As far as I know, no one is proposing rules that would stop one from having a policy in your home bathroom that excludes trans people. This is about public accommodation, and we make authoritarian rules about what people do in public all the time. Don’t walk around with your dick or pussy hanging out is an authoritarian rule. Don’t drink and drive on a public road is an authoritarian rule. Don’t masturbate onto bus stop signs in full view in daylight hours… you get the point. You support many authoritarian things. One must make a case that the authoritarianism not only exists in a given case, but is more salient than any countervailing social factors.

  55. 156
    lurker23 says:

    Grace Annam says:
    July 9, 2019 at 8:37 am

    lurker23:

    you should be free to try to shit in the mens room if you want, or the womens room if you want.

    lurker23, four sentences later:

    and the person who owns the mens room and womens room should be free to make their own rules about who can go in the mens or the womens.

    Which is it?

    both, i think: you can ask or try to get in anyway, and they can say no, but if there is a fight they will win.

    What’s that, I hear? Is that the dulcet tones of someone encountering a theoretical problem for the very first time and proposing a solution which seems obvious, must not ever have been proposed before, and won’t work?

    i am not sure what the dulcet tone means, but i think this will work, some people will not like either solution, i think? you want the solution which you like best, of course you do and i would want that as well! they want the solution they like best, of course they do. but only one person will win and if someone has to win i think the person who owns it should probably win most of the time. they may not win all of it, like they may have to let people use their bathroom even if they want to say no to everything.

    So it would be okay for the owner of a business to say that white people have to use one bathroom and black people have to use another bathroom?

    i don’t think so, black and white people have nothing to do with why bathrooms are different, that has to do with men and women.

    Mandolin says:
    This is about public accommodation, and we make authoritarian rules about what people do in public all the time.

    yes and that can be good! but we need to try to make the rules as small as we can and also we need to try not to make alot of them. so we need to always think how to make rules less and smaller. i think alot of times people try to say public accomoding so they do not have to always think that but not all public accomoding things need big rules.

  56. lurker23 wrote:

    i don’t think so, black and white people have nothing to do with why bathrooms are different, that has to do with men and women.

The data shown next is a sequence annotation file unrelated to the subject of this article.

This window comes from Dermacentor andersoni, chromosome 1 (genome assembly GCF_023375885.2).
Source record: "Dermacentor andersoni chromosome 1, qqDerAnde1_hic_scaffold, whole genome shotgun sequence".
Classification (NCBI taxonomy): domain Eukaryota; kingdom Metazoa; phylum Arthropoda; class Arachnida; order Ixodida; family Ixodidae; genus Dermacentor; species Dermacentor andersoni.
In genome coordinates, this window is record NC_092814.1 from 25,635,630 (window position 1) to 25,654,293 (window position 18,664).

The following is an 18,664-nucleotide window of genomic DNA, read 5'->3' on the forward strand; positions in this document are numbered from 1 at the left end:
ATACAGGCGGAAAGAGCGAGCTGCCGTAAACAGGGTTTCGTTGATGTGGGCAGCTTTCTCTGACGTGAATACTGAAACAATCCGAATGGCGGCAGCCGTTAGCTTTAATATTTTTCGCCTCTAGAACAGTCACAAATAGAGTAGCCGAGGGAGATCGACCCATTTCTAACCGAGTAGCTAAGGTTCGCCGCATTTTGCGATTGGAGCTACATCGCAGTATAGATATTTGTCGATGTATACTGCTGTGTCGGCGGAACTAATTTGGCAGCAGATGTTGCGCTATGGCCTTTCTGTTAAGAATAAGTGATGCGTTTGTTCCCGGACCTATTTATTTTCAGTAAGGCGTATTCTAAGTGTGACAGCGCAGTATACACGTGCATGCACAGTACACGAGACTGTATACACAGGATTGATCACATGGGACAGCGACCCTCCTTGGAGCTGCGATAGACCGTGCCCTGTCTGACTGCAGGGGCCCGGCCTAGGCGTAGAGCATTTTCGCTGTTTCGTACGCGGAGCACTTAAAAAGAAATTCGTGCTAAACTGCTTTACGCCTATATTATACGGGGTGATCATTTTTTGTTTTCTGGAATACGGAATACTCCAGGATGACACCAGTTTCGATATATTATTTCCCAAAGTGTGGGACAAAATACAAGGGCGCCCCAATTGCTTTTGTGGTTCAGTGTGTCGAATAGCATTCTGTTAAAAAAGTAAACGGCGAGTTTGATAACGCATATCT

Bathrooms are different for cultural, not biological reasons. There is, for example, nothing inherent in having a penis that requires one to pee standing up. Indeed, if men agreed to pee sitting down, the way women do, men’s rooms could be constructed identically to women’s rooms (and they’d probably be a lot cleaner too).

    Nor is there any inherently biological reasons why people with penises and people with vaginas cannot use the same public bathroom. When I lived in Korea, I was in a restaurant in a small town—one that catered to a primarily Korean clientele—and when I went to the bathroom, this was my experience. I walked into a room with urinals lined up against one of the side walls. Along the back wall were doors, maybe three or four of them, to the toilets (which were traditional Korean toilets, not Western pedestal-style toilets). I needed to pee so I stood by one of the urinals, and while I was peeing, a woman—a customer, I think, but it might have been one of the waitresses—walked in and went straight to one of the doors along the back. It made me uncomfortable at first, since I wasn’t used to having a woman walk into the room while I was peeing, but more than a few of the places where I socialized had similar facilities, and I eventually got used to it. No one else batted an eye at the fact that both men and women were using the same restroom and, eventually, neither did I.

    So, rather than argue about which public bathrooms trans people should and should not be allowed to use, maybe it’s time to rethink our public bathroom culture.

  57. 158
    Chris says:

    Huh. My wife and I manage to use the same bathroom—same toilet, even—at home. I grew up in a house with all women except for myself, and we only had the one bathroom. I’ve used bathrooms in the houses of friends and family, and never noticed differences in the toilet situation based on gender, though the ones at households run by women seemed a bit nicer. Is there some biological reason I shouldn’t have been using these bathrooms all along that I’ve managed to remain uninformed about for the thirty years I’ve been alive? Because that would be very embarrassing.

  58. Ron, you wrote:

    My position here is based on the fact that while surgeons and endocrinologists can do near-miracles, they cannot change a man into a woman or vice versa.

    I am curious about something. Historically, there have been cases—and I am guessing there still are—in which, because of, say, a botched penile circumcision or some other medical condition, doctors performed gender reassignment surgery on a child with a penis, and that child’s parents then raised it as a girl—meaning, in other words, that all this happened when the child was young enough that she would never know she “should have been” a boy.

    Leaving aside the fact that these cases are deeply problematic for a whole host of reasons, both cultural and medical, I want to engage you in a thought experiment. Assume for the moment that the reassignment was completely successful and the child grew into an adult who experienced herself as, lived her life unselfconsciously as, was happy with herself as, a woman, albeit an infertile one. Suppose you met that woman and somehow learned her history. Would you insist she was really a man? Would you say such a thing to her face? Would you insist that she be defined as a man under the law? Why or why not?